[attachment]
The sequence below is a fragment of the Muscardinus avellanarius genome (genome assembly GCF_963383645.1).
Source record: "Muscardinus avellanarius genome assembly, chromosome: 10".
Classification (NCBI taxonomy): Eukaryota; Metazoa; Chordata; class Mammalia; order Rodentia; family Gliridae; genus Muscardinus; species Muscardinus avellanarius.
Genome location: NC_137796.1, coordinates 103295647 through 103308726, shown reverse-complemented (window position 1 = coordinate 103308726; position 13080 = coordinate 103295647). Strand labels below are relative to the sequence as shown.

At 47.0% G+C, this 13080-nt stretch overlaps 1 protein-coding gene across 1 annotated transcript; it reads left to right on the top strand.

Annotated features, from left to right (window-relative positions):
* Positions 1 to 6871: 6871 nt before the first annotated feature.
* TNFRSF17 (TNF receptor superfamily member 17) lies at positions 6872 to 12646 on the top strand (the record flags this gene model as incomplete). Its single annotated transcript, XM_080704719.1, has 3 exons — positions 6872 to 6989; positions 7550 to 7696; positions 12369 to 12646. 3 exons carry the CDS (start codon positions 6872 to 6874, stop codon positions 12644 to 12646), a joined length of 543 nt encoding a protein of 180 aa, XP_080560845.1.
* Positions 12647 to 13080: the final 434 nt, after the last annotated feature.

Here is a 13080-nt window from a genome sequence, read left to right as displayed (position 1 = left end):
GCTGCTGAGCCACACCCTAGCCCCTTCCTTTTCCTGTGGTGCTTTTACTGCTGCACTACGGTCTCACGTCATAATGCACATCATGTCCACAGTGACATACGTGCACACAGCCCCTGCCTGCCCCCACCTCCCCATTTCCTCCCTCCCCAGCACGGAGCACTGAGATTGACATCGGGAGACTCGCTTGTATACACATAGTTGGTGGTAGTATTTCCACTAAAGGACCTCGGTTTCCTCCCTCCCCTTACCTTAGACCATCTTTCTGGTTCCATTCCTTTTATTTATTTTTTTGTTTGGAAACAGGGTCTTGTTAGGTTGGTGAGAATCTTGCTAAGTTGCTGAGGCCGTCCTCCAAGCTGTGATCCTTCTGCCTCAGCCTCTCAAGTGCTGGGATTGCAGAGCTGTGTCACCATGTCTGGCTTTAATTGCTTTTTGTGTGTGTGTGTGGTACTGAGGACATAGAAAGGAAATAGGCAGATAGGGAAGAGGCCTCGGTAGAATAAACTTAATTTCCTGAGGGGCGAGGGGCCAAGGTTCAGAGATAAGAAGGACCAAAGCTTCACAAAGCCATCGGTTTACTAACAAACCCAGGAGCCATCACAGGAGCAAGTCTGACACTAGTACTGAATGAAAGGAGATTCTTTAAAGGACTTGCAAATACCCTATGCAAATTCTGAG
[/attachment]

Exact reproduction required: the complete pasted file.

The sequence below is a fragment of the Muscardinus avellanarius genome (genome assembly GCF_963383645.1).
Source record: "Muscardinus avellanarius genome assembly, chromosome: 10".
Classification (NCBI taxonomy): Eukaryota; Metazoa; Chordata; class Mammalia; order Rodentia; family Gliridae; genus Muscardinus; species Muscardinus avellanarius.
Genome location: NC_137796.1, coordinates 103295647 through 103308726, shown reverse-complemented (window position 1 = coordinate 103308726; position 13080 = coordinate 103295647). Strand labels below are relative to the sequence as shown.

At 47.0% G+C, this 13080-nt stretch overlaps 1 protein-coding gene across 1 annotated transcript; it reads left to right on the top strand.

Annotated features, from left to right (window-relative positions):
* Positions 1 to 6871: 6871 nt before the first annotated feature.
* TNFRSF17 (TNF receptor superfamily member 17) lies at positions 6872 to 12646 on the top strand (the record flags this gene model as incomplete). Its single annotated transcript, XM_080704719.1, has 3 exons — positions 6872 to 6989; positions 7550 to 7696; positions 12369 to 12646. 3 exons carry the CDS (start codon positions 6872 to 6874, stop codon positions 12644 to 12646), a joined length of 543 nt encoding a protein of 180 aa, XP_080560845.1.
* Positions 12647 to 13080: the final 434 nt, after the last annotated feature.

Here is a 13080-nt window from a genome sequence, read left to right as displayed (position 1 = left end):
GCTGCTGAGCCACACCCTAGCCCCTTCCTTTTCCTGTGGTGCTTTTACTGCTGCACTACGGTCTCACGTCATAATGCACATCATGTCCACAGTGACATACGTGCACACAGCCCCTGCCTGCCCCCACCTCCCCATTTCCTCCCTCCCCAGCACGGAGCACTGAGATTGACATCGGGAGACTCGCTTGTATACACATAGTTGGTGGTAGTATTTCCACTAAAGGACCTCGGTTTCCTCCCTCCCCTTACCTTAGACCATCTTTCTGGTTCCATTCCTTTTATTTATTTTTTTGTTTGGAAACAGGGTCTTGTTAGGTTGGTGAGAATCTTGCTAAGTTGCTGAGGCCGTCCTCCAAGCTGTGATCCTTCTGCCTCAGCCTCTCAAGTGCTGGGATTGCAGAGCTGTGTCACCATGTCTGGCTTTAATTGCTTTTTGTGTGTGTGTGTGGTACTGAGGACATAGAAAGGAAATAGGCAGATAGGGAAGAGGCCTCGGTAGAATAAACTTAATTTCCTGAGGGGCGAGGGGCCAAGGTTCAGAGATAAGAAGGACCAAAGCTTCACAAAGCCATCGGTTTACTAACAAACCCAGGAGCCATCACAGGAGCAAGTCTGACACTAGTACTGAATGAAAGGAGATTCTTTAAAGGACTTGCAAATACCCTATGCAAATTCTGAG